The state’s employment expansion has been the fastest in the U.S. for four years. In the rush to exploit the Bakken shale formation, which holds the nation’s second-largest oil supply, companies from Statoil to Whiting Petroleum are stepping in to try to capture more of what’s lost. Natural gas burned in flaring is a byproduct of crude oil. Without enough pipelines to transport the gas, or the refinery capacity to process it, about a third of what’s released each day, worth $1.4 million, goes up in smoke. Tribal members say as much as 70% of gas from wells on the reservation is flared. “We’re confessing that we are flaring a tremendous amount of gas right now,” Governor Jack Dalrymple, a Republican, said at a Bloomberg Link Conference, Energy 2020, in Washington on Feb. 24.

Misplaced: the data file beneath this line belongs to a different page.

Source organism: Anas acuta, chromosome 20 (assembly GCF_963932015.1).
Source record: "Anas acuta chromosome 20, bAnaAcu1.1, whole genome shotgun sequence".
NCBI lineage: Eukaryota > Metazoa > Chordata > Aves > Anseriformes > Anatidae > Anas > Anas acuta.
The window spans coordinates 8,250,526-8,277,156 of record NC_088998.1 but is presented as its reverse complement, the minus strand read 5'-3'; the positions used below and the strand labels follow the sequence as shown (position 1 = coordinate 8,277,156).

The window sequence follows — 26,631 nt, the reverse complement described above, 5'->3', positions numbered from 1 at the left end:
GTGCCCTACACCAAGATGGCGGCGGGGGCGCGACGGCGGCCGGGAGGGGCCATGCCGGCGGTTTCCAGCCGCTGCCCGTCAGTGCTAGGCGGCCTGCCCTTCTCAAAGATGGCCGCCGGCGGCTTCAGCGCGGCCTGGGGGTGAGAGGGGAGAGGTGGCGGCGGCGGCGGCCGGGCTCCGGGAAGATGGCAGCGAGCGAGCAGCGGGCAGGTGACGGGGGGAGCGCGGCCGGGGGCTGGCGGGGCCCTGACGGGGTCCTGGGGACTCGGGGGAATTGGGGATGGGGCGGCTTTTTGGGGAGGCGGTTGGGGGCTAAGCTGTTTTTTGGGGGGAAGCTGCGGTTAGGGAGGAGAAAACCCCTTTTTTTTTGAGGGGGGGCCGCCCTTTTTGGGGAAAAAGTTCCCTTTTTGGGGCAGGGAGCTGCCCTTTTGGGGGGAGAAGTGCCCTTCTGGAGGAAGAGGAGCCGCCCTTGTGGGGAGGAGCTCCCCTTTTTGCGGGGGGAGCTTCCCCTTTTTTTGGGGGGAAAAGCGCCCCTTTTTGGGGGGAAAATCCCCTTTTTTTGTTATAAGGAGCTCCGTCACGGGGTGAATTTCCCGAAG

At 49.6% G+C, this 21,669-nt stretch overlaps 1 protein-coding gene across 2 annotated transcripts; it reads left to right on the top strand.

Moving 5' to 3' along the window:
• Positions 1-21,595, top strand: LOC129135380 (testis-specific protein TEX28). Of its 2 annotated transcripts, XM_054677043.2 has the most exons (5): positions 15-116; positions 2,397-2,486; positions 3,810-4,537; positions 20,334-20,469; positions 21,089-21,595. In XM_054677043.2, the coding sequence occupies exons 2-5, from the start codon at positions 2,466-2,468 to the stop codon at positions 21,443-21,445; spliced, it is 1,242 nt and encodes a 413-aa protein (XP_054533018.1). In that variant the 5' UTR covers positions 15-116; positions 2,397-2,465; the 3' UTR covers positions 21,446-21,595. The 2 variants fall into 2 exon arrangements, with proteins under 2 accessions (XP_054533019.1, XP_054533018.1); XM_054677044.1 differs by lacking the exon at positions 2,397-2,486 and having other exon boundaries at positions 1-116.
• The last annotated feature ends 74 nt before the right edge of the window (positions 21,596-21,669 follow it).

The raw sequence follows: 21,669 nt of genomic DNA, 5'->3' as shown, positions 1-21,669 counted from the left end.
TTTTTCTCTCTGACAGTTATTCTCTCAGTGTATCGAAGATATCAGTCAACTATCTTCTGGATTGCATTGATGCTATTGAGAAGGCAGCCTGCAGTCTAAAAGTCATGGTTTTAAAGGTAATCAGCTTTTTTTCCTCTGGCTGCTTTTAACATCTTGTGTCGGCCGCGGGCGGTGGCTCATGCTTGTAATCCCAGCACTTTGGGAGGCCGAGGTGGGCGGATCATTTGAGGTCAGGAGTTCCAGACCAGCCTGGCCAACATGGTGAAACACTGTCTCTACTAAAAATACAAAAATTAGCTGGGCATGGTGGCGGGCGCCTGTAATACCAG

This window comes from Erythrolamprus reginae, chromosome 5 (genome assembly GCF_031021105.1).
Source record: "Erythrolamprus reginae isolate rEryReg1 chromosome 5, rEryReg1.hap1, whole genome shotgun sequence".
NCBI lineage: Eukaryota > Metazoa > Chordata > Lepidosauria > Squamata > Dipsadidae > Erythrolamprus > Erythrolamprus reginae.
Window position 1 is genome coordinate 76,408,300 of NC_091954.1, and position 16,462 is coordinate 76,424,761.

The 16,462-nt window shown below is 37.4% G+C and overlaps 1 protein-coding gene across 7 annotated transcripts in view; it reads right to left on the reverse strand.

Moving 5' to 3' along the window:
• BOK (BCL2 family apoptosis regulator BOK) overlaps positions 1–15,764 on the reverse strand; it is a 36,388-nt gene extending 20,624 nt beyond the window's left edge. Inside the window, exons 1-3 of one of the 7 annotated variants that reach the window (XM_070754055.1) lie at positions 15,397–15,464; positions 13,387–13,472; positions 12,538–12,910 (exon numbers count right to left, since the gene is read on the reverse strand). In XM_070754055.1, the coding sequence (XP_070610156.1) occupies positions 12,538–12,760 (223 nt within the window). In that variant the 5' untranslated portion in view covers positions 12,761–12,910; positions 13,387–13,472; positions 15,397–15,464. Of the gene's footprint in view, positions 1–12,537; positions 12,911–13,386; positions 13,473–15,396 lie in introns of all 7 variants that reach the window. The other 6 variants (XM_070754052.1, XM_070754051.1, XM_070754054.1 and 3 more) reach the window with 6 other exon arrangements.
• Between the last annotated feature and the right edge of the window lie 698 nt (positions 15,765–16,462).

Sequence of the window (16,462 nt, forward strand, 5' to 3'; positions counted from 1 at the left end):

“Everybody feels it’s a huge waste, to say nothing of the environmental impact.” Drillers flared 340 million cubic feet, or 30%, of the 1 billion cubic feet of natural gas produced per day in January, about twice as much as the 184 million cubic feet burned per day two years ago, said Marcus Stewart, an analyst at Denver-based Bentek Energy. The lost revenue adds up to $1.4 million each day, he added. Energy executives say economic realities force them to start producing oil from wells before infrastructure is in place to haul away less-valuable natural gas. Bakken oil fetched $98.14 on April 4, while natural gas for May delivery fell to $4.439 per million British thermal units on the New York Mercantile Exchange the same day.